‘OK Boomer’ and ‘Lazy Millennial’ Shouldn’t Be Ignored

By Cristina Rouvalis February 11, 2020
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multigenerational group discussion

​Generational jabs fly in both directions. A 60-year-old office worker dismisses the Millennial in the next cubicle as lazy or entitled. The junior employee rolls her eyes in response with a sarcastic "OK Boomer." 

Though "OK Boomer" has become a popular punchline, particularly in social media posts, it's also the kind of age-related putdown that can create tension and real problems in workplaces that are dealing with intergenerational conflict.

" 'OK Boomer' is a pivotal moment. It's a giant tell," said Paul Rupert, a Maryland-based workplace consultant and founder of Respectful Exits, an organization advocating for the age-inclusive redesign of work and the retirement system. "You can either perpetuate your age-exclusive behavior, or you can call it out and say, 'We are going past this type of thinking.' Companies that do that will have a competitive edge."

In extreme cases, ageist putdowns might be used as evidence in an age-discrimination lawsuit or of a pattern of harassment, said Scott Warrick, a Columbus, Ohio-based employment attorney and author of Solve Employee Problems Before They Start (SHRM, 2019).

"Somebody being treated differently because of age—whether it is ignoring or ostracizing or saying 'OK Boomer'—may create an environment so hostile that a person can't function," he said. "A toxic culture could be used as part of an age-discrimination case." The federal Age Discrimination in Employment Act bars employers from discriminating against workers 40 and older. 

"Never under any circumstances use a protected class as a slur," Warrick advises company leaders. "If you think you are going to, take your tongue and bite it. Those funny little comments about 'old farts'? You can't do that anymore."

Rupert also advises CEOs and company managers to make it clear that they will not tolerate any age-related jabs at Boomers, Millennials or any other generation of workers. "You can have a very clear statement: 'We don't tolerate this here. This is not Twitter land. We will not use those terms inside the office.' "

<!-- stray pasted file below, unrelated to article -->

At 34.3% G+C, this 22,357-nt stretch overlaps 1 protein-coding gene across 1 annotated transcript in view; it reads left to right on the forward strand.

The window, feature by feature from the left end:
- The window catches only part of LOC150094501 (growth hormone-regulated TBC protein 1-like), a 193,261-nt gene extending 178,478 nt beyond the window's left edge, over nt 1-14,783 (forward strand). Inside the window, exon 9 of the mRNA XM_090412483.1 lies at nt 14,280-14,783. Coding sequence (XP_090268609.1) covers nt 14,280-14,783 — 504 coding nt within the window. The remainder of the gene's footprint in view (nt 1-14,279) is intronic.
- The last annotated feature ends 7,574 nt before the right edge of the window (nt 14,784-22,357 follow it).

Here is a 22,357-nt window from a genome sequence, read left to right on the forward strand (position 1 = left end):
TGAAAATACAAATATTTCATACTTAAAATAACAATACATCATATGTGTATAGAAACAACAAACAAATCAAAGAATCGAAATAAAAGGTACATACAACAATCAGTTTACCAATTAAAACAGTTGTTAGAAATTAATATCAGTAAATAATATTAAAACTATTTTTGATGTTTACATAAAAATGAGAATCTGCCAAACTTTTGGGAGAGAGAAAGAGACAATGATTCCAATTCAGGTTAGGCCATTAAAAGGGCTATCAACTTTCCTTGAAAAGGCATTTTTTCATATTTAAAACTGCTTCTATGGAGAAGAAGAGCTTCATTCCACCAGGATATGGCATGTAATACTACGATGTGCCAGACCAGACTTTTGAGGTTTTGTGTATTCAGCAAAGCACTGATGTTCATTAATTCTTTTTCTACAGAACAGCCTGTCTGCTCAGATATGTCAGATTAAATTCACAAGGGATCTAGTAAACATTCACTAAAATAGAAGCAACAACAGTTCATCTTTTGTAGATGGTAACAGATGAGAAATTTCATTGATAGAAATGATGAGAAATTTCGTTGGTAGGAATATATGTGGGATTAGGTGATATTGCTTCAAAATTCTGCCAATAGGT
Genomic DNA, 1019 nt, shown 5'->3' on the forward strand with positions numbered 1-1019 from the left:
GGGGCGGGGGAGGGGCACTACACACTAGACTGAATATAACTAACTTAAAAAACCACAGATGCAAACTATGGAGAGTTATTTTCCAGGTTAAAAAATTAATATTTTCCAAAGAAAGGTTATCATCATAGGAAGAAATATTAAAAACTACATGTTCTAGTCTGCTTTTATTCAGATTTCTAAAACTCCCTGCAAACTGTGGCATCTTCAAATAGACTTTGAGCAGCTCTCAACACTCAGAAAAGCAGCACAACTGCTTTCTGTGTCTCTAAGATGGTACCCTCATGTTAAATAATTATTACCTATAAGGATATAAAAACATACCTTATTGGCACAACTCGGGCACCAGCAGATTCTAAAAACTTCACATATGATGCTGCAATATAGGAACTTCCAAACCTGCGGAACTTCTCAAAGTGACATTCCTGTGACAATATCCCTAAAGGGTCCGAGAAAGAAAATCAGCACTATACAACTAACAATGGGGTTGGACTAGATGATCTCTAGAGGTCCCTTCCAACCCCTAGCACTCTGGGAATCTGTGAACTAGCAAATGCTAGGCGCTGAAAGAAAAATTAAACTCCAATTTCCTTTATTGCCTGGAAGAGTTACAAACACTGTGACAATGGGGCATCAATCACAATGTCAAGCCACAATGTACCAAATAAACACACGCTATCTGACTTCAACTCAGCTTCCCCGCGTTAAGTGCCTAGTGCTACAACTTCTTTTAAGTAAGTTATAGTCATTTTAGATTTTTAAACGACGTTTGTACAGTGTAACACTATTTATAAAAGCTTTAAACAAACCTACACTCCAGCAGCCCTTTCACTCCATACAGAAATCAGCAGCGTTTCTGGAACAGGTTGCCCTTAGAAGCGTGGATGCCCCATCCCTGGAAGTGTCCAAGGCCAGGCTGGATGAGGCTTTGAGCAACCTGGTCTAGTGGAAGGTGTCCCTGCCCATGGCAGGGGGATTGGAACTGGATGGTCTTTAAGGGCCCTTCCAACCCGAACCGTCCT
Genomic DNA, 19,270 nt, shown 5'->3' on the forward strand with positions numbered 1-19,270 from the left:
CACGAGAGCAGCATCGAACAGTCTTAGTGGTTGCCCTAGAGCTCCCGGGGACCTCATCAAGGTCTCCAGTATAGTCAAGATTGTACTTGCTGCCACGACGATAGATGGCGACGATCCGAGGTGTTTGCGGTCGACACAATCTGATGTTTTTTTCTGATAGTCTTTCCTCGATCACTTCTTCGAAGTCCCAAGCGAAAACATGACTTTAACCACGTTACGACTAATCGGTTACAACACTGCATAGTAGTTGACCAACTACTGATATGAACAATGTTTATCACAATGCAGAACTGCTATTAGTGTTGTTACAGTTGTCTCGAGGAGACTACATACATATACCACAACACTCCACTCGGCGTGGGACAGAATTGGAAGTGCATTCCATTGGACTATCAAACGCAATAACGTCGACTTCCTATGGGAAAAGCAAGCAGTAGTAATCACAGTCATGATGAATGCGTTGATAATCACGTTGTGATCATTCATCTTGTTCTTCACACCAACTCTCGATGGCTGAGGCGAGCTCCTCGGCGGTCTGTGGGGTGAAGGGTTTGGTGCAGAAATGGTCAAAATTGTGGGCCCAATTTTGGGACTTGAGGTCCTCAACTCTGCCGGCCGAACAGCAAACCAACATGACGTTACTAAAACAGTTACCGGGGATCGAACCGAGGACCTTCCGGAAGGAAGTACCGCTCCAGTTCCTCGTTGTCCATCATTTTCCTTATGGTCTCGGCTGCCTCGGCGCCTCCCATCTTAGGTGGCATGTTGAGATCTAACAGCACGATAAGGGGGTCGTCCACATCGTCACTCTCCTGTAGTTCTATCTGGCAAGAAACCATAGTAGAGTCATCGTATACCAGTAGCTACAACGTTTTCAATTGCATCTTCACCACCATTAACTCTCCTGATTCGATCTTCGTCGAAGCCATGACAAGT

More Older Workers on the Job

The issue of intergenerational tiffs will become more relevant as the number of people age 55 and older in the workplace continues to grow—from 35.7 million in 2016 to 42.1 million in 2026, according to projections from the U.S. Bureau of Labor Statistics. 

To foster good employee relations, Stephanie Weinstein, a Pittsburgh-based partner in law firm Marcus & Shapira's labor and employment law group, includes age as one element of the diversity training programs she conducts with employers. In addition to sensitizing employers to issues of race, gender and disability, she might do a role-playing exercise to highlight the kind of stereotypical age-related comments to avoid. "You might bring to light some harsh terms being thrown around—'OK Boomer' as the counterpart of 'lazy Millennial'—and explore how they make people feel. We don't want to throw those terms around and perpetuate stereotypes that can be harmful." Even if an employee says it's just a joke, the recipient may not take it that way.

As part of his conflict resolution training, Warrick encourages people of different generations who clash at work to talk out disagreements and be empathetic listeners by putting themselves in the other person's position. "If I am 69 and I'm in conflict with someone in Generation Z or Generation Y, I have to first understand them and be understood," he explained.

When Warrick mediates disputes, he encourages people who disagree to repeat back what the other person has said. Then he encourages people to reframe the argument as "I see where you are coming from, but what about this point?"

Employment attorneys also discuss age in implicit bias training, which lets people examine prejudices they may not even realize they hold. Just as a person might have a bias about someone of a different ethnicity or race, he or she also might unfairly judge a younger co-worker as fitting into all the negative stereotypes about Millennials.

"Implicit bias is subconscious, but it comes out," Warrick said. "Our brain is hardwired to not trust anyone who is different. But you can overcome that."

Burden of Proof Is on Employee

Age-discrimination cases can be difficult for employees to win in court because of the high burden of proof. A 2009 Supreme Court ruling placed the burden on the employee to show that age was the "but for" cause of an adverse employment action such as a termination or being passed up for a promotion. (In other words, had the employee not been over age 40, he would not have been fired.) A case before the high court now digs deeper into that burden of proof.

Still, it would be a mistake for employers to write off the issue simply because they may prevail in court. People don't sue because they have a good case, Warrick said. They sue because they feel dehumanized and angry—which is why training employees about age sensitivity is much more productive than defending a lawsuit.

"My goal for my clients is not to get sued," Warrick said. "Most people on the jury are over 40. A lawsuit is terrible publicity. Even if you do get sued and win, the expense would put many of my clients out of business."

Cristina Rouvalis is a freelance writer based in Pittsburgh.


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